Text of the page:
As long as your monthly income is steady and high enough, you stand a decent chance of getting a personal loan. If you need a large loan, consider PersonalLoans.com, which offers loans up to $35,000 to consumers having a credit score of 580 or higher.

How Can I Get a Loan without Proof of Income?

The loan matching services we review here all indicate you must provide some proof of income to get a loan. This could be a pay stub, a series of canceled benefit checks, or proof of regular annuity or pension income. If you can’t provide any proof of income, you’ll have to look to an alternative lending source.

Typically, secured loans do not require you to provide proof of income. That’s because you have to put up collateral to obtain a secured loan.

The lender knows it can seize the collateral and sell it if you default on your loan. That makes secured loans much less risky, which may entitle you to a lower APR and fees. The downside is you will lose your property if you default on your loan.

The usual forms of collateral that lenders routinely accept include your home, car, cash, and securities. For cars and homes, you can only borrow to the extent that you have equity in the property.

Equity is the value of the property that exceeds any existing loan balance on it. A HELOC is a popular way of unlocking equity in your home. A car title loan lets you cash out your equity in your vehicle, but typically has higher rates and fees than a HELOC.

If you have a savings or brokerage account, you may be able to pledge the account as collateral for a personal loan. You won’t be able to withdraw the collateral until you repay the loan. These too have favorable interest rates and lower fees.

Loans for Unemployment with Bad Credit FAQs

Can I get a loan with bad credit?

You can get a loan with bad credit from the lenders that are willing to work with you. If you have bad credit, some lenders look at other factors to make a decision on whether they’re willing to lend you money. You’ll probably need to show your income and banking history in place of your poor credit history to qualify. Keep in mind that the cost of a loan is usually related to how much risk you may be to the lender. Bad credit loans are often more expensive than a regular loan, so make sure you’re able to pay off the loan as quickly as possible to avoid getting into further financial trouble.

How to improve your credit to get a better loan? 

The higher your credit score, the better terms you may receive for your loan. Don’t be discouraged if you fall into the poor or fair credit score category — there are some steps you could take to improve and build your credit:

Dispute inaccuracies 

Order your free credit report and check it for errors. Mistakes happen — if you find a company has reported you for late payments or for a loan you never applied for, you can dispute the hit on your credit file. The credit bureau will investigate the error and remove it if it doesn’t belong to you.

Keep paying your bills on time

Make sure you’re paying your bills on time to ensure you don’t get reported to the credit bureaus. If you’re having trouble making your payments on time, contact your creditors to ask for an extension or a reduction on the payment due so you can continue making your payments on time.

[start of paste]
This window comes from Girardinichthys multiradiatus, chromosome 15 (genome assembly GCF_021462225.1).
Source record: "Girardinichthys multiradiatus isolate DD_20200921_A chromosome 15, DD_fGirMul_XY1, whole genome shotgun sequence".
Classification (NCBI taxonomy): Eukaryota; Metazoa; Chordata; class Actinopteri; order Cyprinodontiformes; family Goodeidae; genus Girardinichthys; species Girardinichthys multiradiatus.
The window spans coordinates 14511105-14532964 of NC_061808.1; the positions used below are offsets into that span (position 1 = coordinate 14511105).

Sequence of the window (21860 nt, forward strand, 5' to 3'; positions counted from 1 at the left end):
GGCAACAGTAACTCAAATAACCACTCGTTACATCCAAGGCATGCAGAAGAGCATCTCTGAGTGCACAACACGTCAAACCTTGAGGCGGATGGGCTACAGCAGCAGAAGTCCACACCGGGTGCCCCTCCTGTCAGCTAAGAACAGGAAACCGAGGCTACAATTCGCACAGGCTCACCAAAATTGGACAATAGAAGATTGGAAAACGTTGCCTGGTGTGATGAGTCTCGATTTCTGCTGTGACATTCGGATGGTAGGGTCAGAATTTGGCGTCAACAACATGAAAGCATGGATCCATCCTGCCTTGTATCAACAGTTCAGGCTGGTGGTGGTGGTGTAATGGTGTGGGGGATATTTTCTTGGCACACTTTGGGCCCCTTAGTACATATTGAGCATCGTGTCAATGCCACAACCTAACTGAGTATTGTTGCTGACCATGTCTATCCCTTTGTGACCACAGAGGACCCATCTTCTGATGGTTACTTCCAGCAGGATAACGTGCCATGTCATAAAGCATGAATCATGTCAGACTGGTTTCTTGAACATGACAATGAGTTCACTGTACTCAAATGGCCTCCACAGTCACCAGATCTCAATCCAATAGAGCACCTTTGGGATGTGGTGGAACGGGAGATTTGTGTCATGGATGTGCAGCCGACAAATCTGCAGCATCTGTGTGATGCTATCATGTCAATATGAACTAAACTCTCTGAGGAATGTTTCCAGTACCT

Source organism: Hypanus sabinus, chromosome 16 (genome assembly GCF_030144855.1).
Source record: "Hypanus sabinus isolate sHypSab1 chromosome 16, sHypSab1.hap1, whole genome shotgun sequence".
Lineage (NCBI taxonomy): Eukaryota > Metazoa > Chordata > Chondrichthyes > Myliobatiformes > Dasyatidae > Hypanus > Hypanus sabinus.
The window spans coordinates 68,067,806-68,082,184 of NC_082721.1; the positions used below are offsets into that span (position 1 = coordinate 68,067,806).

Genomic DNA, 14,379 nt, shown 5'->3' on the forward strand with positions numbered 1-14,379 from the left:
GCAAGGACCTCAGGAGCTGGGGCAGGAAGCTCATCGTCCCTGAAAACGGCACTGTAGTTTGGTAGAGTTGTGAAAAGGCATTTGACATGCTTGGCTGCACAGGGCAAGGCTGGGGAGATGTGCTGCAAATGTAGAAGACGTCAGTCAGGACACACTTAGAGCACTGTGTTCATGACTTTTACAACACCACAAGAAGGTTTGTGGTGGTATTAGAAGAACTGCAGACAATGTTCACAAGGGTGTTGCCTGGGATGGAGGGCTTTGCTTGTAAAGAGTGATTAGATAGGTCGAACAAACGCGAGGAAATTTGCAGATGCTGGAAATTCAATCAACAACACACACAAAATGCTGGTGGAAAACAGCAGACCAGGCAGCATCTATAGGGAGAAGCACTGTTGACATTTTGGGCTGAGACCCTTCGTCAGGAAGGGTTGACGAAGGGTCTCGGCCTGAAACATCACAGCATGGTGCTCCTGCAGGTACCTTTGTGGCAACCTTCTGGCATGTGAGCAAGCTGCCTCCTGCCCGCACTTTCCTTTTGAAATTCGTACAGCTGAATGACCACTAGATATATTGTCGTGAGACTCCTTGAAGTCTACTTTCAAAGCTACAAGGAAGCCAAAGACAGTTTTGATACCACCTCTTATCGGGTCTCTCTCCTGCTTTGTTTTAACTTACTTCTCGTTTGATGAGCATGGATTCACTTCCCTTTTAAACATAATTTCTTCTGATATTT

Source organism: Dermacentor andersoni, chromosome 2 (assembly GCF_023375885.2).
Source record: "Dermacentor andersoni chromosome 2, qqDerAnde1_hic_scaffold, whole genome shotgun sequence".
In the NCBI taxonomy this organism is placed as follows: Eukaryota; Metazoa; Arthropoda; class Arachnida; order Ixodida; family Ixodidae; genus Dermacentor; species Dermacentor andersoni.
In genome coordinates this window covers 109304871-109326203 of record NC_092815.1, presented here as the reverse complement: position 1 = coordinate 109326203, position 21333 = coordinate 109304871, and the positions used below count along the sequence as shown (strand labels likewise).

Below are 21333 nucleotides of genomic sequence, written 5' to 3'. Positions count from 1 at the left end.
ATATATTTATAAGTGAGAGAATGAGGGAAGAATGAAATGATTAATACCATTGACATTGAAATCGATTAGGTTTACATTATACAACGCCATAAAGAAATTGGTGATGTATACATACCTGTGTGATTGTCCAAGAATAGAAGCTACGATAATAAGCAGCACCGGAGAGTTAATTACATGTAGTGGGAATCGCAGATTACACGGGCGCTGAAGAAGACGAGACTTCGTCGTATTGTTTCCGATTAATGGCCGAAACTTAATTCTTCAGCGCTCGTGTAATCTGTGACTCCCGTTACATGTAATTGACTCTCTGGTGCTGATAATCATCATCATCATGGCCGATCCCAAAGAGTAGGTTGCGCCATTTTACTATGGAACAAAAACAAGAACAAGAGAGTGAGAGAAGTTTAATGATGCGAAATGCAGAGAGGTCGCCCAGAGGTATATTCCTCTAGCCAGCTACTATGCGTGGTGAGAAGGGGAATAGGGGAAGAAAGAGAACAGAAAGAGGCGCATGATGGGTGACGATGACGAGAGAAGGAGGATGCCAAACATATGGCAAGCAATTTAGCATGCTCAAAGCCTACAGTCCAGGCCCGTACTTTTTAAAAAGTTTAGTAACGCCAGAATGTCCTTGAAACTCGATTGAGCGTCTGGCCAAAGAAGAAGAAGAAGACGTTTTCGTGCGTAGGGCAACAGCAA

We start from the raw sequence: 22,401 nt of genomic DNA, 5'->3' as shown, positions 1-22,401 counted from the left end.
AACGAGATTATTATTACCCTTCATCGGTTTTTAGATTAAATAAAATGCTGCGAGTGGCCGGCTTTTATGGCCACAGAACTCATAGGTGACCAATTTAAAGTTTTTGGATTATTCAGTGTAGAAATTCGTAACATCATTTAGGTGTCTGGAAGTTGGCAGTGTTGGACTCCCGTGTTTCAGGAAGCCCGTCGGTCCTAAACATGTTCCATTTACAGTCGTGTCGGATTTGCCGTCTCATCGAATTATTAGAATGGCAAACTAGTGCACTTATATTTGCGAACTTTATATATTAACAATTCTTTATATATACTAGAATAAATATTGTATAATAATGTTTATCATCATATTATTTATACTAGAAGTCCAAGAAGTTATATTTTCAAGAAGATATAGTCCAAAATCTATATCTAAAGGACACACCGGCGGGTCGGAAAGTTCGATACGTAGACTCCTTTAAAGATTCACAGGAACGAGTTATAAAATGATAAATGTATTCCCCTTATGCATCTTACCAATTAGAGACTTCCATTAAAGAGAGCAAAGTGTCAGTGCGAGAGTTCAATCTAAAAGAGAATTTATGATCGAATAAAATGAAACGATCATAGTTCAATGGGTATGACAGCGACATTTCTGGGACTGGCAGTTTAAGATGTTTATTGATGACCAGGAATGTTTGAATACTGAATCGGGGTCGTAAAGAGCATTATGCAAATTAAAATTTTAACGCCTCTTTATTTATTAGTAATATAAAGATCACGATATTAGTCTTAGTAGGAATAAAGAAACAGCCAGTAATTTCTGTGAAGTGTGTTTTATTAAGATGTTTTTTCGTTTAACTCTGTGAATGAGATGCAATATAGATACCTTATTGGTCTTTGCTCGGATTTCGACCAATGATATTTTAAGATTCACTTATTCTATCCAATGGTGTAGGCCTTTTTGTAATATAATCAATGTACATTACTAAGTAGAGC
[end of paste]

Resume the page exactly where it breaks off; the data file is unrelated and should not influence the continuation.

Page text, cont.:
Lower your credit utilization ratio

If you have any credit cards, make sure that you keep the month-to-month balance lower than 30% of your total credit line. Credit reporting bureaus tend to reward accounts that keep a credit utilization ratio below this 30% threshold. For example, if you have a credit card with a $10,000 limit, don’t spend over $3,000 on that card or allow the month-to-month balance to exceed that.

Can you get a loan if you’re unemployed? 

Employment is one of the many important factors lenders take into account when you apply for a loan. If you’re unemployed, getting a loan can be challenging — but it may not be impossible. If you’re unemployed and in need of a loan, you’ll have to show a high credit score and a source of income such as child support or social security checks to have a shot at being approved. If you don’t have either of those, securing a loan may prove even more challenging.

Is there a risk in bad credit loans?

When you take out a loan there is always some level of risk involved — whether you have bad credit or not. However, if you take out a bad credit loan, the risks can be a bit more steep. Beware of scammers and predatory lenders in particular. 

Predatory lenders specifically go after those who have a hard time getting loans, so it’s best to always do research on a lender offering bad credit loans. Those taking out bad credit loans should also be aware that if they default on a loan, the lender can seize your collateral. This can result in an even bigger toll on your credit score, so be sure you’re in a stable position to pay off any loan you take out.

Super high interest rates are another risk. If your credit score is very bad, you may be offered a loan with a sky-high interest rate — which can sometimes be as high as 200% or 300%. Unless you’re in dire need of cash, you may want to steer clear of those loans. They’ll be tough to pay off, and there’s a lot at risk if you can’t.